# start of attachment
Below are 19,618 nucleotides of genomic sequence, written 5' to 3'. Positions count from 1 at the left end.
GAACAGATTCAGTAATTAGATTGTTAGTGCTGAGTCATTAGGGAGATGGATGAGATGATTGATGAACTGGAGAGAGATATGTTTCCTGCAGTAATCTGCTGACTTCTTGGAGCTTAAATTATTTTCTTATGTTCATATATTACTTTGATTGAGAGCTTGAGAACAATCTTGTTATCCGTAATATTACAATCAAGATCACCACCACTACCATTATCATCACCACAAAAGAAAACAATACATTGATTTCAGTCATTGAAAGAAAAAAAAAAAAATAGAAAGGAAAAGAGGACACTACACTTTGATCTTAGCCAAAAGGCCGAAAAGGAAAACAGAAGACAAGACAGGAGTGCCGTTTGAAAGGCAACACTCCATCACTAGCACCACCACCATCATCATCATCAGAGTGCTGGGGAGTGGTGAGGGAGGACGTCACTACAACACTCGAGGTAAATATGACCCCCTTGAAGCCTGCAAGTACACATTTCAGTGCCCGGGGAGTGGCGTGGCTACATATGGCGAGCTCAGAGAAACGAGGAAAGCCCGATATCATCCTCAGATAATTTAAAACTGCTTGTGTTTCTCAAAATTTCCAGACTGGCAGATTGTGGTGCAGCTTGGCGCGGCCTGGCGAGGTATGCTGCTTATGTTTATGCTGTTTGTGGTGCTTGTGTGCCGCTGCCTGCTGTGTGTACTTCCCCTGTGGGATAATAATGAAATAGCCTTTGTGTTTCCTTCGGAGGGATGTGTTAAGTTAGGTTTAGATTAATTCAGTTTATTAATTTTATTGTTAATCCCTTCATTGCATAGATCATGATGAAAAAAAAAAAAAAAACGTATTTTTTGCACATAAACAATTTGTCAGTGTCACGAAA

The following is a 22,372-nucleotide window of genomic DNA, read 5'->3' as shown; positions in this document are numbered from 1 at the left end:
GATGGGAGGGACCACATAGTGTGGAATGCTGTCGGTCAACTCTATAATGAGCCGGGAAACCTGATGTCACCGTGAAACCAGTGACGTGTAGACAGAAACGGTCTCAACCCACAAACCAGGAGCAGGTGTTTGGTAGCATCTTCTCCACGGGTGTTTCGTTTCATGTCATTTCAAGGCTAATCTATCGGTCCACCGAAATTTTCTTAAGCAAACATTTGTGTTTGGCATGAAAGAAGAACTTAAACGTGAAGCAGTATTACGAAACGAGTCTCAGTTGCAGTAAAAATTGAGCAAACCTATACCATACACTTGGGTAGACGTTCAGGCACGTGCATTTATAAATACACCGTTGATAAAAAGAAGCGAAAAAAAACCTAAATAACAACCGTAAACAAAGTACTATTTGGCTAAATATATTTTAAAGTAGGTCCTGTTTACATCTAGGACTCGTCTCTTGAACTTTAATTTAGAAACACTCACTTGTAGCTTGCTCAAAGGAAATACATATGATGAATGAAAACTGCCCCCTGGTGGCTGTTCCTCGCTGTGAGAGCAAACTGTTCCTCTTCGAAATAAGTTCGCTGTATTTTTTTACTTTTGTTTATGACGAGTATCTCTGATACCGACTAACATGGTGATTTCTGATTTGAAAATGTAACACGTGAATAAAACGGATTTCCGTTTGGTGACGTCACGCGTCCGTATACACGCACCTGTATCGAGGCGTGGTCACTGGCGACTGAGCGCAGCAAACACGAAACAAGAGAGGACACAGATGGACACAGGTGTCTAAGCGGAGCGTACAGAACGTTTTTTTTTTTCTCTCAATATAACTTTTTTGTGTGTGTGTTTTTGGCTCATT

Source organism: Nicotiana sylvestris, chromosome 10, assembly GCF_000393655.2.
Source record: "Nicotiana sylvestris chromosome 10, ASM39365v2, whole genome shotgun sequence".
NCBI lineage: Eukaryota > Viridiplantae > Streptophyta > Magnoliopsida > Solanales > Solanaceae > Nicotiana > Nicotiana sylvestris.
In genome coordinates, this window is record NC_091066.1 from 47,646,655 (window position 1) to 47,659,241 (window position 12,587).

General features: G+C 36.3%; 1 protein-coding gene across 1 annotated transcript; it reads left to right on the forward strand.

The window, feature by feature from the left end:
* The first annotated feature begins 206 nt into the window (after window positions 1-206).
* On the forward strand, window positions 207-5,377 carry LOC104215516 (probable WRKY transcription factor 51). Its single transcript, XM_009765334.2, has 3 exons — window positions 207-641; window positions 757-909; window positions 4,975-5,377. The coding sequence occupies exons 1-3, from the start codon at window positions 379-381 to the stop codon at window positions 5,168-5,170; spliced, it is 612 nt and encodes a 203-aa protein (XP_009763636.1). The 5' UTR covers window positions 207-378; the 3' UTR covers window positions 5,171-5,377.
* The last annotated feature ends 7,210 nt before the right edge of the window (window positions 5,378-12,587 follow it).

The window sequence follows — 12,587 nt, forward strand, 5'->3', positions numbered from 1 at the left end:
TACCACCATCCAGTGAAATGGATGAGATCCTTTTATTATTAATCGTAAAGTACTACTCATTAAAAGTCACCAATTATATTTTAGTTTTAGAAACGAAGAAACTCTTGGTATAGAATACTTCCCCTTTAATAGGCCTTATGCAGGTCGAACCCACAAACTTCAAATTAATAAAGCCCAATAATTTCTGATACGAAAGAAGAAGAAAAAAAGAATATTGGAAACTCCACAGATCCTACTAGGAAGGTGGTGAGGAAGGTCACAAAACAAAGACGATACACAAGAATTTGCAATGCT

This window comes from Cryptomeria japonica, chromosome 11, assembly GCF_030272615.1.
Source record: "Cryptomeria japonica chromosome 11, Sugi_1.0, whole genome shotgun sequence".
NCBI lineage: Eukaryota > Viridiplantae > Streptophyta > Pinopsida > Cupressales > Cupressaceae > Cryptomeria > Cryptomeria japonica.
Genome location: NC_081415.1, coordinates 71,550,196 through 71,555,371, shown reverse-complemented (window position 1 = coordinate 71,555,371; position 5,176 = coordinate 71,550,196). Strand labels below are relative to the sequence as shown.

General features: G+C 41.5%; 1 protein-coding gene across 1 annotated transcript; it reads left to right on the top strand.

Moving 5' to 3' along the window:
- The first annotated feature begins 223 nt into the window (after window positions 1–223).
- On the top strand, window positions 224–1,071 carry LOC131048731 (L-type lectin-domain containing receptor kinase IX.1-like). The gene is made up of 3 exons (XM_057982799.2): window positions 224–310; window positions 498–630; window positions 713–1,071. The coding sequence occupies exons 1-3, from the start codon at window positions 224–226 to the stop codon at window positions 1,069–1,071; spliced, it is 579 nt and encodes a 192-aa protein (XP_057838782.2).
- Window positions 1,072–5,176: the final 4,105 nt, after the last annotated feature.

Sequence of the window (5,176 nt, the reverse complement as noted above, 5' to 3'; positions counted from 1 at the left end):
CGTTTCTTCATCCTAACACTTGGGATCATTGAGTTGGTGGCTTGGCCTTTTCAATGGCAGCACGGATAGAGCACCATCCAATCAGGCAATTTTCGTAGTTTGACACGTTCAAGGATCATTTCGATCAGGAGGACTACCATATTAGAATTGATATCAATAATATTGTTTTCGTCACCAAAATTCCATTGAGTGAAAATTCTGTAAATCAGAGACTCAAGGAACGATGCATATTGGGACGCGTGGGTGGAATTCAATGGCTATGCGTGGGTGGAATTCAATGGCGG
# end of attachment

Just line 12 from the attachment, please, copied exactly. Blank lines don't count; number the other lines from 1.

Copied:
* On the forward strand, window positions 207-5,377 carry LOC104215516 (probable WRKY transcription factor 51). Its single transcript, XM_009765334.2, has 3 exons — window positions 207-641; window positions 757-909; window positions 4,975-5,377. The coding sequence occupies exons 1-3, from the start codon at window positions 379-381 to the stop codon at window positions 5,168-5,170; spliced, it is 612 nt and encodes a 203-aa protein (XP_009763636.1). The 5' UTR covers window positions 207-378; the 3' UTR covers window positions 5,171-5,377.